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In September of 1937, Alan Lomax and his wife, Elizabeth, took a song-collecting trip through the mountains of Kentucky.
Alan had recently been appointed as the Assistant in Charge of the Archive of Folk Song of the Library of Congress in Washington, D.C. Alan and Elizabeth believed that the Kentucky mountains harbored a rich, generations-old heritage of Elizabethan song that was quickly disappearing and needed to be documented and preserved. The Library provided the couple with some money; a portable, disc-cutting recording machine; and a large supply of big, black, blank acetate discs for their journey.
On September 15, 1937, Alan and Elizabeth arrived at the Middlesboro, Kentucky home of Tillman Cadle, a coal miner, union activist and lover of Folk music. Through their acquaintance with his wife, Mary Elizabeth Barnicle – a teacher at New York University – the Lomaxs had contacted Tillman in advance, asking for his help in finding local singers who would be willing to share their songs.
16-year-old Georgia Turner – a thin, pretty, blond-haired miner’s daughter – was among the group Tillman had gathered at his home that day.
When it was her turn, Georgia offered two songs for the Lomaxs to record. The first was called “Married Life Blues.” Ed Hunter, Georgia’s neighbor and fellow-teenager, joined in on harmonica. The second song that Georgia sang was her favorite and she sang it alone.
Her song began: “There is a house in New Orleans, they call the Risin’ Sun. It’s been the ruin of many poor girl and me, oh God, for one.”
Listen for yourself.
In 1941, Alan Lomax published a transcription (done by Ruth Crawford Seeger) of Georgia’s performance of “Rising Sun Blues” in a songbook called Our Singing Country. With it he wrote: “The fact that a few of the hot jazzmen who were in the business before the war have a distant singing acquaintance with this song, indicates that it is fairly old as Blues tunes go.”
(The Our Singing Country transcription of “Rising Sun Blues” includes verses from a version of the song by singer/guitarist Bert Martin that the Lomaxs collected on the same trip in Horse Creek, Kentucky on October 9, 1937.)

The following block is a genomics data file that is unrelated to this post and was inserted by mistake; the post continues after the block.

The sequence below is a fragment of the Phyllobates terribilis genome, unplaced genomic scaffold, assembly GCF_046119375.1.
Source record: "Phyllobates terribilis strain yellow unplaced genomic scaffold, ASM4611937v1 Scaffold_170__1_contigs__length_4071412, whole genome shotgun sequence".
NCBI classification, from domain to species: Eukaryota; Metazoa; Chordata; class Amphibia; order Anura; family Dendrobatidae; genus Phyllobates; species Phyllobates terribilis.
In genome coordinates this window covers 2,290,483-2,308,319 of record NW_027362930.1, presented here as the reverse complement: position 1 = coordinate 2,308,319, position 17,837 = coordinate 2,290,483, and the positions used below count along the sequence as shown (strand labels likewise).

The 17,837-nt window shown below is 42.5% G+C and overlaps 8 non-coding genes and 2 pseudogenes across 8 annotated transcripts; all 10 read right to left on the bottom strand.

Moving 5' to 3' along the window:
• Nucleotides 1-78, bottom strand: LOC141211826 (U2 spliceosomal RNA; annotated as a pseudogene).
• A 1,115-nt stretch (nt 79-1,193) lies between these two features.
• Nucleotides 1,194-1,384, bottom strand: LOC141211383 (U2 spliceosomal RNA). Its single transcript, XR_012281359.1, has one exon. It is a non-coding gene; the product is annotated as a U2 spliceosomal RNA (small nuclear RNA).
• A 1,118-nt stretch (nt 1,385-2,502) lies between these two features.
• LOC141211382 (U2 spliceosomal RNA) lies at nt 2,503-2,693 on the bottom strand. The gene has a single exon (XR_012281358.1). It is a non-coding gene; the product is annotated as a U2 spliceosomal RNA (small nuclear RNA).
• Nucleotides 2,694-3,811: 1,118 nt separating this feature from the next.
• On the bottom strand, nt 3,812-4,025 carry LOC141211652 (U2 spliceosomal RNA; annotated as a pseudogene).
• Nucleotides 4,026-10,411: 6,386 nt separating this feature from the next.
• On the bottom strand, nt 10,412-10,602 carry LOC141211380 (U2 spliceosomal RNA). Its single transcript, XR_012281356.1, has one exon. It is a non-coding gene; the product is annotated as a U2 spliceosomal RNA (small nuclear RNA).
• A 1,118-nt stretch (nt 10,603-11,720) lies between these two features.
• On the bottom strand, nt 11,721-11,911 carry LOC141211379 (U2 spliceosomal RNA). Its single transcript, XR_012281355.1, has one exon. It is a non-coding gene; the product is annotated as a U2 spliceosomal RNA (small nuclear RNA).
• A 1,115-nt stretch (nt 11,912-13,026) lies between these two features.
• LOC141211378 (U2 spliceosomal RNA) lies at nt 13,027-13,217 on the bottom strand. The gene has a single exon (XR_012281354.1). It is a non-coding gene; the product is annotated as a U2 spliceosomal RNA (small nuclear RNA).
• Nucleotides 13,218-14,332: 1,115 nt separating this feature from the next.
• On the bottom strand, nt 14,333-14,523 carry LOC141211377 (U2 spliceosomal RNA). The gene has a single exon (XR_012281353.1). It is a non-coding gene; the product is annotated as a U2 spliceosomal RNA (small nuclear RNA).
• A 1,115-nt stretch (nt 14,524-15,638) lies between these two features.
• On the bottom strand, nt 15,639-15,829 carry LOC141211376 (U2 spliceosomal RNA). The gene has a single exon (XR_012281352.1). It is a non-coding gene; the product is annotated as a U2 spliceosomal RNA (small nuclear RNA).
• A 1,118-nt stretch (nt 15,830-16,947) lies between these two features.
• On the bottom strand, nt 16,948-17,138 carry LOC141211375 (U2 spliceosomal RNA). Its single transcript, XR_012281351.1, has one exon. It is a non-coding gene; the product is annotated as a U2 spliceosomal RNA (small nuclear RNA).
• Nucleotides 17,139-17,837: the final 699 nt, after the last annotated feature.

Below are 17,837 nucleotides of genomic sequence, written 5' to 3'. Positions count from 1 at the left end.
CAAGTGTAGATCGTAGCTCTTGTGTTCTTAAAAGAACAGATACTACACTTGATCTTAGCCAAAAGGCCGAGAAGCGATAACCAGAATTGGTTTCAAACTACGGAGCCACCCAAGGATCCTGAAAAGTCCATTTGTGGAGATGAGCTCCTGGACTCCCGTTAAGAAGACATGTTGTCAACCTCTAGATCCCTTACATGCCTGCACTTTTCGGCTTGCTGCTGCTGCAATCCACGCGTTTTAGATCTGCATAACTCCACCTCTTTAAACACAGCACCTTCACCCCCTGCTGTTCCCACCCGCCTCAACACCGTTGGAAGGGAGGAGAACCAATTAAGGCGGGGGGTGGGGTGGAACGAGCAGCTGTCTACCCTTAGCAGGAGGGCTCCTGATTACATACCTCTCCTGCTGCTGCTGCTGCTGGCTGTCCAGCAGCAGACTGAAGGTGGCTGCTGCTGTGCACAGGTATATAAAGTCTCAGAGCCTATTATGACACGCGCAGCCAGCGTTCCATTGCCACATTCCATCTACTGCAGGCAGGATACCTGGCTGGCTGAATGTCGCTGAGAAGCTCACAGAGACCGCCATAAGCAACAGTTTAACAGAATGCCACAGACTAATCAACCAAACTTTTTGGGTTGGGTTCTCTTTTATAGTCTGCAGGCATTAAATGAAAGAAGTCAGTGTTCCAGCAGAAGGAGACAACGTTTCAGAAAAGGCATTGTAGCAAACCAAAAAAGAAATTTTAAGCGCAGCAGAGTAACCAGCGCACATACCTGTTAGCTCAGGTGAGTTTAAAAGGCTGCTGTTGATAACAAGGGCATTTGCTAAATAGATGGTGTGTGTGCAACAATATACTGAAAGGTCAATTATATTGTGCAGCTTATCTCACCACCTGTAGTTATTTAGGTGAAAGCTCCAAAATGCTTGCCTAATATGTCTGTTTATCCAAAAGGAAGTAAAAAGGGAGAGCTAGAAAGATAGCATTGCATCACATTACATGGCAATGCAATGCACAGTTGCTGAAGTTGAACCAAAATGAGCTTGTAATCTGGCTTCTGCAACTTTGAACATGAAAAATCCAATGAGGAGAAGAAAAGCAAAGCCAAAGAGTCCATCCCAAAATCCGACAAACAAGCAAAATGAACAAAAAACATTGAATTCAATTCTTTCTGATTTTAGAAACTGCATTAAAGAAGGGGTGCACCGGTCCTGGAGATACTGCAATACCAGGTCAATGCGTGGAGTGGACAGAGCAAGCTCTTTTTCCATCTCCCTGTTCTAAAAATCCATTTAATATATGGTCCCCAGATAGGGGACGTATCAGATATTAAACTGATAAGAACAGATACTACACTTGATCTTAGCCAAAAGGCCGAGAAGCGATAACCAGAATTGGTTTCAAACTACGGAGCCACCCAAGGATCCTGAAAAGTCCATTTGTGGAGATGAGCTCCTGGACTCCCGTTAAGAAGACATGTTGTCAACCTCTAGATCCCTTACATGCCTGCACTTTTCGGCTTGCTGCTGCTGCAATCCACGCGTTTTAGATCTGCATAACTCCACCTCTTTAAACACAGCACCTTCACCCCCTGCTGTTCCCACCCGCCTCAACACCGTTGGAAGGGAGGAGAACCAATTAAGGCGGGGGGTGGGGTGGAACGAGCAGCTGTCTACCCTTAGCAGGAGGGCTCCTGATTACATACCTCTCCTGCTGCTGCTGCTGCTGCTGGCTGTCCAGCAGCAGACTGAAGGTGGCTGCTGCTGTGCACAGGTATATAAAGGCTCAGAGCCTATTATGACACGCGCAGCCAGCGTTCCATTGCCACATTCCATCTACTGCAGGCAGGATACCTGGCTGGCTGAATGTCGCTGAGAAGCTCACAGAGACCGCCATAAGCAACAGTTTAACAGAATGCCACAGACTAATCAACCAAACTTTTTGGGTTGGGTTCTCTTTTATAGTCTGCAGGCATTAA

Alan Lomax also shared the song with his friends in the New York City Folk music community. In 1941, The Almanac Singers – Woody Guthrie, Lee Hayes, Millard Lampell and Pete Seeger – had recorded their version of the song under the title “The House of the Rising Sun.”
The Georgia Turner recording would not see the commercial light of day until 2003. It is the final track of the Rounder Record’s CD: Alan Lomax: Popular Songbook. The track is entitled “The House of the Rising Sun (Rising Sun Blues)” and, for some reason, the first two words, “There is…,” are not there.
In 2007, Ted Anthony published a book called Chasing The Rising Sun: The Journey of an American Song. In this fabulous book, Ted wrote about how he felt after the first time he heard Georgia Turner sing “Rising Sun Blues”: “I have just listened to The Moment – the nexus where generations of folk expression and oral tradition flowed in and the seeds of modern recorded, produced, marketed music flowed out. From the little cabin on September 15, 1937, we can chart a direct course into and out of the folk revival, to Bob Dylan and the definitive version recorded by the Animals – and everything beyond, across america and across oceans.”
P.S.: The first time I visited the American Folklife Reading Room at the Library of Congress, curator Todd Harvey showed me an archival storage binder containing the original heavy paper sleeves that once held and protected the original discs that Alan Lomax recorded onto during his 1937 song collecting trip through the mountains of Kentucky.
On the paper sleeves, in Alan Lomax’s own handwriting, were the names of the musicians, titles of the songs and pieces of music contained on each disc. But also, Alan had added personal observations about an individual performer or performance here and there among the listings.
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After the listing for “Married Life Blues” (the song that Georgia sang with harmonica player Ed Hunter before she sang “Rising Sun Blues”), Alan Lomax had written: “She had a bad cold.”
If you’ve got another few minutes, go back and listen to that recording again.